The survey of 1,000 people aged 18 to 35, found they were 36% less likely to buy a sugary drink if it carried a picture such as rotten or decaying teeth.
A sugar tax on soft drinks has already been introduced in the UK with producers either reformulating their products or increasing prices.
But the report argues that labelling could also play a significant role in tackling obesity.
Professor Anna Peeters, lead author from Deakin University in Australia, said: “The question now is what kind of impact these labels could have on the obesity epidemic.
“While no single measure will reverse the obesity crisis given that the largest source of added sugars in our diet comes from sugar-sweetened drinks, there is a compelling case for the introduction of front-of-pack labels on sugary drinks worldwide.”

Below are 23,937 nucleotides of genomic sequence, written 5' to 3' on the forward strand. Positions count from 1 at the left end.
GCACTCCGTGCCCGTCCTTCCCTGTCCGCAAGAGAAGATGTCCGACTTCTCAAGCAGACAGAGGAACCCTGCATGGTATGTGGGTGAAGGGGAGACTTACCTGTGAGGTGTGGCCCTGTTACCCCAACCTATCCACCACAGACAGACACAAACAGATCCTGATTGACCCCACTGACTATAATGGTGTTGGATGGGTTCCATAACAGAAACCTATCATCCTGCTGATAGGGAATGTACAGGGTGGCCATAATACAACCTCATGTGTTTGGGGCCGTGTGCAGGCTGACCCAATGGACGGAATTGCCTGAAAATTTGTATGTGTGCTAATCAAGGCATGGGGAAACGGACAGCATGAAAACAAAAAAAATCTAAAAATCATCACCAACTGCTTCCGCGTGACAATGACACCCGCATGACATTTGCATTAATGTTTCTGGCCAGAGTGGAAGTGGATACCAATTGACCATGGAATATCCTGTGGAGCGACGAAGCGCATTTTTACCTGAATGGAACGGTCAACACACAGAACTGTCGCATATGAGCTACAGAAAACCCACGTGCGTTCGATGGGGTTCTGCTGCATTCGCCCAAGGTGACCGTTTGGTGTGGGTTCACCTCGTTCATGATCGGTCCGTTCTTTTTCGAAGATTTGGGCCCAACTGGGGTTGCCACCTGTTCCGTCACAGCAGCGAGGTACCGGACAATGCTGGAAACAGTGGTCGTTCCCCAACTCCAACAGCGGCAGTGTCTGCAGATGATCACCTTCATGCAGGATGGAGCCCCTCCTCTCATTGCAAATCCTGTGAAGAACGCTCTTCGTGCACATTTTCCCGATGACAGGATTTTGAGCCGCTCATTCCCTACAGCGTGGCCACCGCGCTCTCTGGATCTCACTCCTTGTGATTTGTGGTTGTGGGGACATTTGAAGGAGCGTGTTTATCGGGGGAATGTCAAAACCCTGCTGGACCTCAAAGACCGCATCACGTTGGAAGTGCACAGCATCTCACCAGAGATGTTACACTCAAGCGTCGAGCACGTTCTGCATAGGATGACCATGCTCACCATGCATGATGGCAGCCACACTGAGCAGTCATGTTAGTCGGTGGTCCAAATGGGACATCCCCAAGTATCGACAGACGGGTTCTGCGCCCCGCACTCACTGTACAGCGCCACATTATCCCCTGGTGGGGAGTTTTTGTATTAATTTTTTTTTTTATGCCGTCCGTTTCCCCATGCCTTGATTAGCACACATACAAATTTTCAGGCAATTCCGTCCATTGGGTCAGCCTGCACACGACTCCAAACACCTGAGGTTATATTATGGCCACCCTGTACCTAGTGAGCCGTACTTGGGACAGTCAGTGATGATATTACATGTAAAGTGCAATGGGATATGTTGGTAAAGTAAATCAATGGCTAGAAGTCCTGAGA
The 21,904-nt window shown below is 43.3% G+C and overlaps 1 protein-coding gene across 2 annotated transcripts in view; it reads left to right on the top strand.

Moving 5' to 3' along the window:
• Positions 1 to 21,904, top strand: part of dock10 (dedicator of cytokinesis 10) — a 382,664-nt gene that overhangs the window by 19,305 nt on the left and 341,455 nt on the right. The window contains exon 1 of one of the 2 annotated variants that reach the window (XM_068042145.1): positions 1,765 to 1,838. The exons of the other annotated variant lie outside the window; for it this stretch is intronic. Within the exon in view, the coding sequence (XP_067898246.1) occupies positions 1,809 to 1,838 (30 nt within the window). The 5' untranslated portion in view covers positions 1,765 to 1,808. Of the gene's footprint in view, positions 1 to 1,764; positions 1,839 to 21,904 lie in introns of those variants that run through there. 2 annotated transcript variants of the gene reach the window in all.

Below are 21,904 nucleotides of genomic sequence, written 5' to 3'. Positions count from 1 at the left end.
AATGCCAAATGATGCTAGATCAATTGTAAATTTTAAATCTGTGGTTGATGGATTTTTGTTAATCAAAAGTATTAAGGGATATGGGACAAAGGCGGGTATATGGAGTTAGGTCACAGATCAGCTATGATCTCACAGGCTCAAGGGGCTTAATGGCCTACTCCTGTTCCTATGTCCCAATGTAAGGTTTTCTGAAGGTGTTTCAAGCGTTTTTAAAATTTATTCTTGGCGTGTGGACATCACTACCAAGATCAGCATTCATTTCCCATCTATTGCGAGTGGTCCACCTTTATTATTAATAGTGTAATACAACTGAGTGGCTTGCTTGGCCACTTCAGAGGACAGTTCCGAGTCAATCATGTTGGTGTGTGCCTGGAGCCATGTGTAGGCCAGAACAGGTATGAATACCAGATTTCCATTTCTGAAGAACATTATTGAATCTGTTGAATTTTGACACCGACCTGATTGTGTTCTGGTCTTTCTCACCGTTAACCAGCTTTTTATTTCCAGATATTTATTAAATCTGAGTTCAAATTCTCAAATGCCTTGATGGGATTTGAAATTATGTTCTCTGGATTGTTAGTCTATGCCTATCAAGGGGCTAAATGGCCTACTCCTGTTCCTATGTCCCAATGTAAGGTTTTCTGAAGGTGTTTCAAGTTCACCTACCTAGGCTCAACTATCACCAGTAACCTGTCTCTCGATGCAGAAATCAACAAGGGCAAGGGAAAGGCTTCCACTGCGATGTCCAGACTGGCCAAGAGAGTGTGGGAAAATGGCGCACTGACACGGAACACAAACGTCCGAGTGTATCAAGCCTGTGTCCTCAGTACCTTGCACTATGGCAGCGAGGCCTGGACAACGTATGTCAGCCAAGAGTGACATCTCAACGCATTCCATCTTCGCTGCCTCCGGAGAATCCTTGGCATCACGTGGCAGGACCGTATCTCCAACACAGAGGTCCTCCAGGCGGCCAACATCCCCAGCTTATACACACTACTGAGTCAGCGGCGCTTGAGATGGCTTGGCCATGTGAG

The participants in the study were divided into five groups and asked to choose from a selection of 15 drinks, including sweetened and unsweetened options.
The options were either unlabelled, or included one of four labels: a graphic warning showing an image of crooked teeth, a text warning, information about the number of teaspoons of added sugar, or a health rating.
It found those taking part were 36% less likely to purchase sugary drinks that included a graphic warning compared to those without a label, and 18% less likely to buy those with sugar information on the packaging.
A picture of tooth decay proved far more effective than a written warning only, with the images described by some as “revolting and frightening and shocking”.
Gavin Partington from the British Soft Drinks Association said measures taken by the industry recently were already having an effect.
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“Experience in the UK suggests that action industry is taking – around reformulation, portion size and switching advertising spend to low or no calorie products – is having ample effect in changing consumer behaviour,” he said.
“In fact, sugar intake from soft drinks in the UK has fallen by almost 19% since 2013 – five times as much as other categories, according to latest Public Health England data.”